Last Week in Foreign Affairs (February 18 - February 24)
Egypt Vote Extends Term for President
Last Thursday, 485 of the 596 members of the Egyptian Parliament voted to extend presidential term limits from four to six years. The same bill also provides for increased presidential control over judicial appointments and tasks the military with “safeguarding the constitution and the ideals of democracy, and maintaining a civil state.” A transitional clause will allow current Egyptian President Abdel Fattah el-Sisi, who was re-elected to his second term last year, to run for two additional terms. While his successors must adhere to the two-term limit, this clause may allow el-Sisi to serve a total of four terms in a row, potentially making him President until 2034. Supporters of the bill point to the stability the measure could provide considering Egypt’s tumultuous economy and rampant political strife. Detractors argue that strengthening the office of the presidency could further autocratic ideals under el-Sisi and exacerbate his poor human rights track record. While the measure has yet to pass a final parliamentary vote and referendum, it is widely expected to do so. El-Sisi won both of his elections by at least 97% after his opponents either dropped out or were imprisoned, perhaps an indication that there will be widespread support to increase his power.
Cuban Referendum on Constitution Reflects Waning Support for Revolution
Cubans will head to the polls this Sunday to vote on a change in their constitution, the first since 1976. The proposed amendments include increased protections for private property, foreign investment, small businesses, gender identity, the internet, the right to legal representation upon arrest and habeas corpus. No matter these legislative steps towards lightening some of the more heavy-handed practices in Cuba, however, the country would remain a one-party state. Federal control would still be concentrated within the hands of the Communist Party. While the measure is expected to pass by a wide margin, there is also a significant dissenting minority expected to reject both the referendum and the Communist Party itself. While the previous 1976 Constitution was passed with 97.8 percent of the vote, this new and improved piece of legislation is expected to pass by a relatively smaller majority of 75 to 80 percent.
Violence in Venezuela Continues Over Aid Dispute
In what began as an attempt to obtain international aid along Venezuela’s borders with Brazil and Colombia, four civilians were killed by the Venezuelan military, and hundreds more were left injured. The country has seen political unrest since National Assembly Leader Juan Guaidó unilaterally declared himself President in an effort to discredit his competition, Nicolás Maduro. The acutely contentious election was largely considered a sham. As Guaidó and Maduro have publically battled for the approval of Venezuelans, and particularly the country’s military, the international community has sent aid to bolster its support for Guaidó. Maduro has responded by claiming these actions amount to a United States coup,vowing to destroy or stop any aid from entering Venezuela. Four civilians attempting to get the aid across the border have been killed by the Venezuelan military, along with hundreds who have been injured.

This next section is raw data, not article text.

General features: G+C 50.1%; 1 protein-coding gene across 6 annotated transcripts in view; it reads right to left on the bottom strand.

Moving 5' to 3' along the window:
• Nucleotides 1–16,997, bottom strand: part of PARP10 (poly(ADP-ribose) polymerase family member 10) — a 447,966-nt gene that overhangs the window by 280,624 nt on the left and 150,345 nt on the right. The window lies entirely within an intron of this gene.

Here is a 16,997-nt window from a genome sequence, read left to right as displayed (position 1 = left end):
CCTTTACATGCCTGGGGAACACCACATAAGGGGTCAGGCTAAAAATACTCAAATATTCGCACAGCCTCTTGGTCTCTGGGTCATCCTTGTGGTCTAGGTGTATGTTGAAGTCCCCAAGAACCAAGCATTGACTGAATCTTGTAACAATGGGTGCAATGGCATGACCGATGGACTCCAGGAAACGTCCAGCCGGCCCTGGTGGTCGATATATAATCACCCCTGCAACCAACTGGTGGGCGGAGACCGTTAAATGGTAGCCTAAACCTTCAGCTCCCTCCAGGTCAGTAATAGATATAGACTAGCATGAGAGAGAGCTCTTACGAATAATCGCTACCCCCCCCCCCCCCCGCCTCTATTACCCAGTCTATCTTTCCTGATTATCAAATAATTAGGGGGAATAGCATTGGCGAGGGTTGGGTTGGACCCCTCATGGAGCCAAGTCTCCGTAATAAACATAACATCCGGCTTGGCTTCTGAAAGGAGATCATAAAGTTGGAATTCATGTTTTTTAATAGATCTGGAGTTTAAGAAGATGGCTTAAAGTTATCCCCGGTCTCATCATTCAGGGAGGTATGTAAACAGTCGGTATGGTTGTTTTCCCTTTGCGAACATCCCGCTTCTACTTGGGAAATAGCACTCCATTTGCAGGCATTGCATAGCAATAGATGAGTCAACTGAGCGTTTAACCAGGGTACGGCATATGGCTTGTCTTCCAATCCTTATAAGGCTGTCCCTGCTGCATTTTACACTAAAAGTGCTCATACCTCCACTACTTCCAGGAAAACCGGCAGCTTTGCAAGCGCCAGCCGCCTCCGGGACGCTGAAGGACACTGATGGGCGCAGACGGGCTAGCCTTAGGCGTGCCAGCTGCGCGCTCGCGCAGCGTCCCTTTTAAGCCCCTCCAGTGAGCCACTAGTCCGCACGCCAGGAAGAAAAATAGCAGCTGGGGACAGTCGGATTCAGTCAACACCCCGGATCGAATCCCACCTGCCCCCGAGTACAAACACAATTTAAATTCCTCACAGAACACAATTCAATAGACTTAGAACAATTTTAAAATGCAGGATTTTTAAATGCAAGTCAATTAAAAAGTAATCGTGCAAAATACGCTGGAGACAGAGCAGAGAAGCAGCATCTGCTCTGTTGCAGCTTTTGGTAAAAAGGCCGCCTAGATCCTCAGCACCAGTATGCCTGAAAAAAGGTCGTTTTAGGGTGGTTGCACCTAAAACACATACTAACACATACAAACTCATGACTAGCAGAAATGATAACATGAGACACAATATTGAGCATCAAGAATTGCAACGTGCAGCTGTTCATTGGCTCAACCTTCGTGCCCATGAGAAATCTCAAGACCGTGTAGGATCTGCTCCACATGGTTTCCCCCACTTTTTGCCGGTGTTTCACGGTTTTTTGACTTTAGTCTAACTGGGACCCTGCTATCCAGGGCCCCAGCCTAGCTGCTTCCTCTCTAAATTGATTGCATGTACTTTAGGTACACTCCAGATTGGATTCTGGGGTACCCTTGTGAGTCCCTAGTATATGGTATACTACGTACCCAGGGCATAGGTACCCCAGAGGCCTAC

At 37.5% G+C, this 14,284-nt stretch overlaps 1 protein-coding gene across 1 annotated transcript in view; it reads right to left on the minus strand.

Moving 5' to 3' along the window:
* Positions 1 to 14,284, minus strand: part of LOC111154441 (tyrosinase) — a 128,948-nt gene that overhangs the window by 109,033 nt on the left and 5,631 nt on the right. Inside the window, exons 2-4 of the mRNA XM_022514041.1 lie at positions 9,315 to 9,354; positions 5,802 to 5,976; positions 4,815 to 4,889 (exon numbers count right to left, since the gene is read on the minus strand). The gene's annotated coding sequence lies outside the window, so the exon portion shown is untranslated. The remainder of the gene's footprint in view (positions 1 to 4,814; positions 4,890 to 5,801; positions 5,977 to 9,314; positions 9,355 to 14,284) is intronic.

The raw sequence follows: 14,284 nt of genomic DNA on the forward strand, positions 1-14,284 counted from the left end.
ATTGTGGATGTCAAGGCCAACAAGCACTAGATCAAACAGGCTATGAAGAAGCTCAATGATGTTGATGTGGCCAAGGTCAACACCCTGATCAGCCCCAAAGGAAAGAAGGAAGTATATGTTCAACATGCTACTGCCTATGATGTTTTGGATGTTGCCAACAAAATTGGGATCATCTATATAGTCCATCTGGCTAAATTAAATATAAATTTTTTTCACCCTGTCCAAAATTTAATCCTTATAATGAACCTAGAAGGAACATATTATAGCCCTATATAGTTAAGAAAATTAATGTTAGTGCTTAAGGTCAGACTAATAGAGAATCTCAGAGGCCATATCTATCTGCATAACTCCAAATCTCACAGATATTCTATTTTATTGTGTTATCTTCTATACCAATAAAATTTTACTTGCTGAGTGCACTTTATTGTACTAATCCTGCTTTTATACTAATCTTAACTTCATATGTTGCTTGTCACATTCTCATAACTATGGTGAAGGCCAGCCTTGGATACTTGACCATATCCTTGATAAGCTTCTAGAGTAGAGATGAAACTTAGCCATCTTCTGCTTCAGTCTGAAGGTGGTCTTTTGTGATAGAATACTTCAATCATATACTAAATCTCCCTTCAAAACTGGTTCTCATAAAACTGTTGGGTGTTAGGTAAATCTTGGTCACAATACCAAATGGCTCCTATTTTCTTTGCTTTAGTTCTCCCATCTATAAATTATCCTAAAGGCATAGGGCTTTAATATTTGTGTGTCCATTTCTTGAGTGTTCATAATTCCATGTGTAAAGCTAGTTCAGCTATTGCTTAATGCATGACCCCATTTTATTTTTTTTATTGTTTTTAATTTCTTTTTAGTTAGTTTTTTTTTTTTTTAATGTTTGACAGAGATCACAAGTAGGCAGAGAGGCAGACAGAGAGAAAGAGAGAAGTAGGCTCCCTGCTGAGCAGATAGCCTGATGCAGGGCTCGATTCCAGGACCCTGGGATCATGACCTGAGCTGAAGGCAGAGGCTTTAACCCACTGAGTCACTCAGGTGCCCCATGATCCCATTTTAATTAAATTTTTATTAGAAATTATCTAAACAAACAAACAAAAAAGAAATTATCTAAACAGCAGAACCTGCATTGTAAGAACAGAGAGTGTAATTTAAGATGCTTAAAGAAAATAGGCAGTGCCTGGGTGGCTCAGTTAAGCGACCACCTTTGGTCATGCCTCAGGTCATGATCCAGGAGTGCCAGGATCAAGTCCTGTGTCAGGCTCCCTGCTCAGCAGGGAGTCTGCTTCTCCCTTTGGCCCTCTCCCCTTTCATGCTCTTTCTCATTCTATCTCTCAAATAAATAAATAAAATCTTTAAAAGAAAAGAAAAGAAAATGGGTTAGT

Toxic Moonshine Kills Over 150 in India
At least 154 people are dead with hundreds more in the hospital after drinking toxic alcohol in India. The illicit moonshine was mixed with toxic levels of methanol and sold to hundreds of mostly low-income Indian tea farmers in the rural northeastern part of the country. 34 people have been arrested on charges relating to the incident, and investigators are still searching for more involved in the operation and distribution of the moonshine. India is no stranger to the dangers of bootleg alcohol: 100 people died in 2015 from tainted drinks and 168 people died in 2011. Illegal alcohol is popular in the country due to its low cost, with legal drinks costing almost three times more than their illicit counterparts. India has been grappling with the question of how to reduce the sale of unregulated alcohol for years, but officials are loath to eliminate the current excise taxes, especially on foreign-made products.